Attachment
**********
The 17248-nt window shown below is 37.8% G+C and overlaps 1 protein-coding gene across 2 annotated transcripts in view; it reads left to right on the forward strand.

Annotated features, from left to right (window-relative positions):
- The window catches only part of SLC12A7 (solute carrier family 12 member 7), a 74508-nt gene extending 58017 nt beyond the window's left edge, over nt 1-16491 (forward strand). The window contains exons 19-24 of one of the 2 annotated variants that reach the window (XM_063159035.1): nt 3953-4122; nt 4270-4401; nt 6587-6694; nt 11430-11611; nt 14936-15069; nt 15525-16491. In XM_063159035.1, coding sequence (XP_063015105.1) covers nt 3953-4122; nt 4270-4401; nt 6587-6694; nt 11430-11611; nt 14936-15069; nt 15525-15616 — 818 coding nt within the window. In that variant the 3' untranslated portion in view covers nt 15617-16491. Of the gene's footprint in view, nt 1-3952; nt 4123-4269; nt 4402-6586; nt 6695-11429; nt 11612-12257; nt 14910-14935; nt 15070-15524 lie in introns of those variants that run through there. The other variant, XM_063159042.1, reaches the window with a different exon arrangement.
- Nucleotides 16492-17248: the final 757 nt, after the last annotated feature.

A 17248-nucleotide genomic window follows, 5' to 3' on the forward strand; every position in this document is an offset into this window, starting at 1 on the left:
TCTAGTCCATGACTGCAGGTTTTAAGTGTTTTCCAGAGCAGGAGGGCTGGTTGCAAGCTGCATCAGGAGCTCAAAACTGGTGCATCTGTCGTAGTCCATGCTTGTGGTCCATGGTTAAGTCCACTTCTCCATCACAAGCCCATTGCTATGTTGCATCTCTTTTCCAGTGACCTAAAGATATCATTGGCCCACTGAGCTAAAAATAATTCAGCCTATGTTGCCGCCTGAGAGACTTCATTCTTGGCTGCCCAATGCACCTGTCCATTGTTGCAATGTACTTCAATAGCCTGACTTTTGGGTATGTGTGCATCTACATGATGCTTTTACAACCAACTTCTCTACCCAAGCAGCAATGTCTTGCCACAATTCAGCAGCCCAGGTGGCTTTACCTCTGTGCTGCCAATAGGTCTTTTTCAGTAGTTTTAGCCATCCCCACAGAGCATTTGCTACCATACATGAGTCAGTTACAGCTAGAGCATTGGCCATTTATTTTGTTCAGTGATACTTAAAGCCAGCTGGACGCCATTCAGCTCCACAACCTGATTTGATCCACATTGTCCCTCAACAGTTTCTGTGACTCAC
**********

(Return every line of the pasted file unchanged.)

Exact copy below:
The 17248-nt window shown below is 37.8% G+C and overlaps 1 protein-coding gene across 2 annotated transcripts in view; it reads left to right on the forward strand.

Annotated features, from left to right (window-relative positions):
- The window catches only part of SLC12A7 (solute carrier family 12 member 7), a 74508-nt gene extending 58017 nt beyond the window's left edge, over nt 1-16491 (forward strand). The window contains exons 19-24 of one of the 2 annotated variants that reach the window (XM_063159035.1): nt 3953-4122; nt 4270-4401; nt 6587-6694; nt 11430-11611; nt 14936-15069; nt 15525-16491. In XM_063159035.1, coding sequence (XP_063015105.1) covers nt 3953-4122; nt 4270-4401; nt 6587-6694; nt 11430-11611; nt 14936-15069; nt 15525-15616 — 818 coding nt within the window. In that variant the 3' untranslated portion in view covers nt 15617-16491. Of the gene's footprint in view, nt 1-3952; nt 4123-4269; nt 4402-6586; nt 6695-11429; nt 11612-12257; nt 14910-14935; nt 15070-15524 lie in introns of those variants that run through there. The other variant, XM_063159042.1, reaches the window with a different exon arrangement.
- Nucleotides 16492-17248: the final 757 nt, after the last annotated feature.

A 17248-nucleotide genomic window follows, 5' to 3' on the forward strand; every position in this document is an offset into this window, starting at 1 on the left:
TCTAGTCCATGACTGCAGGTTTTAAGTGTTTTCCAGAGCAGGAGGGCTGGTTGCAAGCTGCATCAGGAGCTCAAAACTGGTGCATCTGTCGTAGTCCATGCTTGTGGTCCATGGTTAAGTCCACTTCTCCATCACAAGCCCATTGCTATGTTGCATCTCTTTTCCAGTGACCTAAAGATATCATTGGCCCACTGAGCTAAAAATAATTCAGCCTATGTTGCCGCCTGAGAGACTTCATTCTTGGCTGCCCAATGCACCTGTCCATTGTTGCAATGTACTTCAATAGCCTGACTTTTGGGTATGTGTGCATCTACATGATGCTTTTACAACCAACTTCTCTACCCAAGCAGCAATGTCTTGCCACAATTCAGCAGCCCAGGTGGCTTTACCTCTGTGCTGCCAATAGGTCTTTTTCAGTAGTTTTAGCCATCCCCACAGAGCATTTGCTACCATACATGAGTCAGTTACAGCTAGAGCATTGGCCATTTATTTTGTTCAGTGATACTTAAAGCCAGCTGGACGCCATTCAGCTCCACAACCTGATTTGATCCACATTGTCCCTCAACAGTTTCTGTGACTCAC